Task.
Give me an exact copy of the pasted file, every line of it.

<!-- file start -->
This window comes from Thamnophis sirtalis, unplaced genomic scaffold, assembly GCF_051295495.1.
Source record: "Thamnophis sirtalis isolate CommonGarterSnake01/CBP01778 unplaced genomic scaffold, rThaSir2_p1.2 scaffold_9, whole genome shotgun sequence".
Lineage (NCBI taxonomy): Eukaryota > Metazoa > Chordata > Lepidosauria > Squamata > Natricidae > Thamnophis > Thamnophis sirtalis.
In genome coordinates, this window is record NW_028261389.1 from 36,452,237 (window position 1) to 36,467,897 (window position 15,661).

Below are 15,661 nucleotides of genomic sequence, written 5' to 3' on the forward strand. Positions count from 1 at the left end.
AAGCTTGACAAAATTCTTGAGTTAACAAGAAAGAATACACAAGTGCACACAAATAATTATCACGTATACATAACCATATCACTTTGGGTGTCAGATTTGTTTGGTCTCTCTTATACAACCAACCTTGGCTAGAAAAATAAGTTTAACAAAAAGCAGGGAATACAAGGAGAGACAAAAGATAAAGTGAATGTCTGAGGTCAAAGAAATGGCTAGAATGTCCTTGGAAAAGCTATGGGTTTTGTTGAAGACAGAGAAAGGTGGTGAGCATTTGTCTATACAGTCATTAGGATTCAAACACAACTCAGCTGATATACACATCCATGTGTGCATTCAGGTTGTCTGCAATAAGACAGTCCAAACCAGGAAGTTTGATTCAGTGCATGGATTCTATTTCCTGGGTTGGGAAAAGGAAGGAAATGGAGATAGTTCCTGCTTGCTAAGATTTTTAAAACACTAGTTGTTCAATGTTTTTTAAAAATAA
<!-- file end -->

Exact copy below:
This window comes from Thamnophis sirtalis, unplaced genomic scaffold, assembly GCF_051295495.1.
Source record: "Thamnophis sirtalis isolate CommonGarterSnake01/CBP01778 unplaced genomic scaffold, rThaSir2_p1.2 scaffold_9, whole genome shotgun sequence".
Lineage (NCBI taxonomy): Eukaryota > Metazoa > Chordata > Lepidosauria > Squamata > Natricidae > Thamnophis > Thamnophis sirtalis.
In genome coordinates, this window is record NW_028261389.1 from 36,452,237 (window position 1) to 36,467,897 (window position 15,661).

Below are 15,661 nucleotides of genomic sequence, written 5' to 3' on the forward strand. Positions count from 1 at the left end.
AAGCTTGACAAAATTCTTGAGTTAACAAGAAAGAATACACAAGTGCACACAAATAATTATCACGTATACATAACCATATCACTTTGGGTGTCAGATTTGTTTGGTCTCTCTTATACAACCAACCTTGGCTAGAAAAATAAGTTTAACAAAAAGCAGGGAATACAAGGAGAGACAAAAGATAAAGTGAATGTCTGAGGTCAAAGAAATGGCTAGAATGTCCTTGGAAAAGCTATGGGTTTTGTTGAAGACAGAGAAAGGTGGTGAGCATTTGTCTATACAGTCATTAGGATTCAAACACAACTCAGCTGATATACACATCCATGTGTGCATTCAGGTTGTCTGCAATAAGACAGTCCAAACCAGGAAGTTTGATTCAGTGCATGGATTCTATTTCCTGGGTTGGGAAAAGGAAGGAAATGGAGATAGTTCCTGCTTGCTAAGATTTTTAAAACACTAGTTGTTCAATGTTTTTTAAAAATAA